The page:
I mention the recent popularity of close-up magic, and sneak in a reference to David Blaine. He is quick to tell me close-up magic was always extremely popular. “Blaine in a sense was a reaction against the likes of David Copperfield, who went for larger and larger illusions, disappearing the Statue of Liberty, disappearing trains. So David Blaine did his 180-turn forging his role as a street magician, wearing an ordinary t-shirt, jeans, sneakers. That was his persona, his role as a ‘street magician,’ doing mostly close-up. But long, long before David Blaine, in the Magic Castle [in the United States], there was a place called the Close-up Gallery where only close-up was performed. I have performed close-up since I was young, but since I have a large audience, I have to pay attention to who is sitting far away, so that they don’t get deprived. I won’t perform the kind of magic where only the people sitting up front can see, and those at the back can’t. That is why my magic that you see mostly tends to be large … Back in the day, on television I did a series on the history of magic, about how since the days of the pyramids there was magic, and have done close-up magic from those times. For me, no magic is ‘bad’ but since you asked I said I like floating. And here’s the thing. Let’s say I disappear something, if I do it on stage, or I can be cuffed and put in a box. So the next day I would see photos in the newspapers, and audiences wouldn’t understand it from the picture. But when there is a picture of a girl floating in mid-air, then there is nothing left to say to explain what is happening. From that time onwards, I have been partial to levitation.”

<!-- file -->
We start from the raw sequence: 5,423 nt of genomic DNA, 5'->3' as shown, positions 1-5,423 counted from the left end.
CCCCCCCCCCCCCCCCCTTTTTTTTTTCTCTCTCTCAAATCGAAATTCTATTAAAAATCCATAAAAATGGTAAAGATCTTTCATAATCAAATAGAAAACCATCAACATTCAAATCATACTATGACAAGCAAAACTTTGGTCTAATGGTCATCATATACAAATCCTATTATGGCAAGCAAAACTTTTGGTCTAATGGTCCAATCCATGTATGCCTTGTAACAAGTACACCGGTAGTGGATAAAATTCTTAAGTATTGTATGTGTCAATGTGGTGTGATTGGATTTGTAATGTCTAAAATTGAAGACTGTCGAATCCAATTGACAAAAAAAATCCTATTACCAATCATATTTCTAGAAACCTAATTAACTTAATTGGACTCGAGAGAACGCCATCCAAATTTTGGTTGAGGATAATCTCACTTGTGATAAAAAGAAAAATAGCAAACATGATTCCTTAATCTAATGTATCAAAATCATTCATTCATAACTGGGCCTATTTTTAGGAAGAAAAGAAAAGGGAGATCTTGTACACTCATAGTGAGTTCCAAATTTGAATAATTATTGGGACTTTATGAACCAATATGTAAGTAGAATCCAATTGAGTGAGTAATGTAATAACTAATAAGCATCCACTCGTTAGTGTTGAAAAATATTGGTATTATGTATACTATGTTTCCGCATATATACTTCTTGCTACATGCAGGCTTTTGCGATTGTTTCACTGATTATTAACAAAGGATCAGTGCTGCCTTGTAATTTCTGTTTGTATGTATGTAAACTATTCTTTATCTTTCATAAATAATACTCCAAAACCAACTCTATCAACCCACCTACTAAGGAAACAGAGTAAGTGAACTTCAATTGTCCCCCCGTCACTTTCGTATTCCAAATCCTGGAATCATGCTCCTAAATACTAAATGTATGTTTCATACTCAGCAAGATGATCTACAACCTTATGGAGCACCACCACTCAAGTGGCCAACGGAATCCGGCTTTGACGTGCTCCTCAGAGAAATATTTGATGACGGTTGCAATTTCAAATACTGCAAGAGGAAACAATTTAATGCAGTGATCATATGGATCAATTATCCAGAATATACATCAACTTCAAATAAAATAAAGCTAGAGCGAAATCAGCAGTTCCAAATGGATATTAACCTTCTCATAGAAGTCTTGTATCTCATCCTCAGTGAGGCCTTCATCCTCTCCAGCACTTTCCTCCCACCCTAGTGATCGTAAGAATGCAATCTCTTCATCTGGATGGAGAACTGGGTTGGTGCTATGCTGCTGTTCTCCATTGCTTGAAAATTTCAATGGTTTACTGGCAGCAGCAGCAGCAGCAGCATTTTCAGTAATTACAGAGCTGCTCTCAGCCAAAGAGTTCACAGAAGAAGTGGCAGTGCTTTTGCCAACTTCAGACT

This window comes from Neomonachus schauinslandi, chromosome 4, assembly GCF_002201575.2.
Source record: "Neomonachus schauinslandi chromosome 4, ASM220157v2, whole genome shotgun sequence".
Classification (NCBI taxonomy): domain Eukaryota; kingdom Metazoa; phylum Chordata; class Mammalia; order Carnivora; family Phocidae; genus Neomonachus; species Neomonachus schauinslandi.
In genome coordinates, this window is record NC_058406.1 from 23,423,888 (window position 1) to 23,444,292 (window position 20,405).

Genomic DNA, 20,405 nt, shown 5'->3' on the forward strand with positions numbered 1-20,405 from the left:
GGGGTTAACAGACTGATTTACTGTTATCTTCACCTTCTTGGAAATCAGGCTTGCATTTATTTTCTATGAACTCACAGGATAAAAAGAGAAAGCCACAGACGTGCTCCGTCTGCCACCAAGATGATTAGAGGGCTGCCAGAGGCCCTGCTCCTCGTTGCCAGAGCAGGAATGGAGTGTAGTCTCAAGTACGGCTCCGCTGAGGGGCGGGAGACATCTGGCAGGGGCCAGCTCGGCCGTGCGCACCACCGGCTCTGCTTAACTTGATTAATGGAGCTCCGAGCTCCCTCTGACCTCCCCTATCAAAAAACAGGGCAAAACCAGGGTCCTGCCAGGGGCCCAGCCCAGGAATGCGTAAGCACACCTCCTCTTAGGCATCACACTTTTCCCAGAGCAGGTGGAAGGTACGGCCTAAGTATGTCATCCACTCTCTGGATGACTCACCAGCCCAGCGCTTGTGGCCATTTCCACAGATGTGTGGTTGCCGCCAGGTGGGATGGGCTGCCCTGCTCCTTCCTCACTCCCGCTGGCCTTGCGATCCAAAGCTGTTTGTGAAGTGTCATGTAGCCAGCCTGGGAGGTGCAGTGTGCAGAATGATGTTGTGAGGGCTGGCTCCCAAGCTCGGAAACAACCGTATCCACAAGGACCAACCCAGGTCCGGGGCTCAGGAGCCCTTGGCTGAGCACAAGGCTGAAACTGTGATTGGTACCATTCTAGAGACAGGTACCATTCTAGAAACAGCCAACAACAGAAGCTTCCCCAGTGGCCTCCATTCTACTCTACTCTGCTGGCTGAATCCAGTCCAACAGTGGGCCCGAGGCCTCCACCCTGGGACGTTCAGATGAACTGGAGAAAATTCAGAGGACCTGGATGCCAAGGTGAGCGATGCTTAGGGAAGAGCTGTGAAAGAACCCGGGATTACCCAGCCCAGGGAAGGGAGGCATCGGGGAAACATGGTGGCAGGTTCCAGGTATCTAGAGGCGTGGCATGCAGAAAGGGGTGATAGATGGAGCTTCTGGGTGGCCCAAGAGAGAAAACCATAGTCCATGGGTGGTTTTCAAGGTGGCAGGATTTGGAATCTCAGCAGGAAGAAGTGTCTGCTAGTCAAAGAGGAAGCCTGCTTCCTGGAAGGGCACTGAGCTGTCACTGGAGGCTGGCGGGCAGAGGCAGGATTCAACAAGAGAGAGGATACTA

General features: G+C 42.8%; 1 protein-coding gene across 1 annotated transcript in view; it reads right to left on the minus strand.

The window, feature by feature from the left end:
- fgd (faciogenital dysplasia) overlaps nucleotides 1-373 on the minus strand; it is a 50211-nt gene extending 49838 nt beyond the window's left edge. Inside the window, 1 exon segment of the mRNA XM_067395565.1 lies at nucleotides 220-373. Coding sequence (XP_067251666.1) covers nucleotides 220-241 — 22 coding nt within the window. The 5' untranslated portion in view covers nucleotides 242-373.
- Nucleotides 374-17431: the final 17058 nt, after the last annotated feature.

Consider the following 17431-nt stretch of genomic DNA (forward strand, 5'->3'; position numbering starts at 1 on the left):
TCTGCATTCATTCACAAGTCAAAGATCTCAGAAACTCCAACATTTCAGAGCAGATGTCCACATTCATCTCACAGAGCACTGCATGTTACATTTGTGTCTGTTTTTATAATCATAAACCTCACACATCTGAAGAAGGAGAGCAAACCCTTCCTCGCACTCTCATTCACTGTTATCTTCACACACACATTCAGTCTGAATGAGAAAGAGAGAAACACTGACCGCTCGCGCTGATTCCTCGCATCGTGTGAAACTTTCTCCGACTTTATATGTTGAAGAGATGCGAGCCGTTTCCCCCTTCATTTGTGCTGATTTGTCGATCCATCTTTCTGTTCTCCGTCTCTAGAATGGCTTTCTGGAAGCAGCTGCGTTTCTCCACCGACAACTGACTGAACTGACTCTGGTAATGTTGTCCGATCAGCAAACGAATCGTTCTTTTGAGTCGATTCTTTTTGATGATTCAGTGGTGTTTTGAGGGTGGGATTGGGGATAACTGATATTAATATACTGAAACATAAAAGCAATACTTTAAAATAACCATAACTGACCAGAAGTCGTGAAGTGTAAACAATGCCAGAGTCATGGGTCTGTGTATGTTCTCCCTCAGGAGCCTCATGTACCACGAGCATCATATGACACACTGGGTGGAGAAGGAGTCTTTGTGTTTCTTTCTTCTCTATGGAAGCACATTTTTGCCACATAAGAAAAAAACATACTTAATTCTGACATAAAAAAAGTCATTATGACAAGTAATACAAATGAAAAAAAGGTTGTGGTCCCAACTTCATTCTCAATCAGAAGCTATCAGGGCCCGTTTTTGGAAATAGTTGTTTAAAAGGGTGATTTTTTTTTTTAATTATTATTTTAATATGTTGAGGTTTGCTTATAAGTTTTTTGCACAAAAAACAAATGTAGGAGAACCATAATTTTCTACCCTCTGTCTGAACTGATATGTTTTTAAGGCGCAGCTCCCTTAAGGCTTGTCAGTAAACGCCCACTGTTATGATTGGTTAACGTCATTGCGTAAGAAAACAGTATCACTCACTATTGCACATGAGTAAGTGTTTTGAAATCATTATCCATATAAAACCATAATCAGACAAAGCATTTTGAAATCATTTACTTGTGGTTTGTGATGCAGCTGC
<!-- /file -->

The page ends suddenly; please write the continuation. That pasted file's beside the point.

A life of charity

Jewel Aich is a man of free associations, insightful digressions, and a life rich in memories that flow out of him. Even though magic is by far what he is most famous for, it is clear that magic is a mere fraction of what drives him. He has a passion for his country that does not seem to bow to petty politics at all, but is genuinely focused on the interests of his fellow men and women. 

We spoke for hours on end, but even that seemed like the tip of the iceberg. I learn a fact towards the end of our talk which suddenly illuminates everything that he says: 50% of his shows have been for charity. Again and again, he performs for those who would never otherwise witness a world class magician up front. 

As UNICEF ambassador, he has promoted the health, safety, and wellbeing of children. Even though he has performed all over the world, and would have had a residency in the flashiest venues in foreign cities if he so wished, he has always made his home, his own castle, right here in Dhaka among his people. Now, in his 70s, he is as undaunted as ever, whatever the challenge. 

“I mean, if we were able to beat those guys back in 1971 …” he starts again, with a deep, hopeful breath.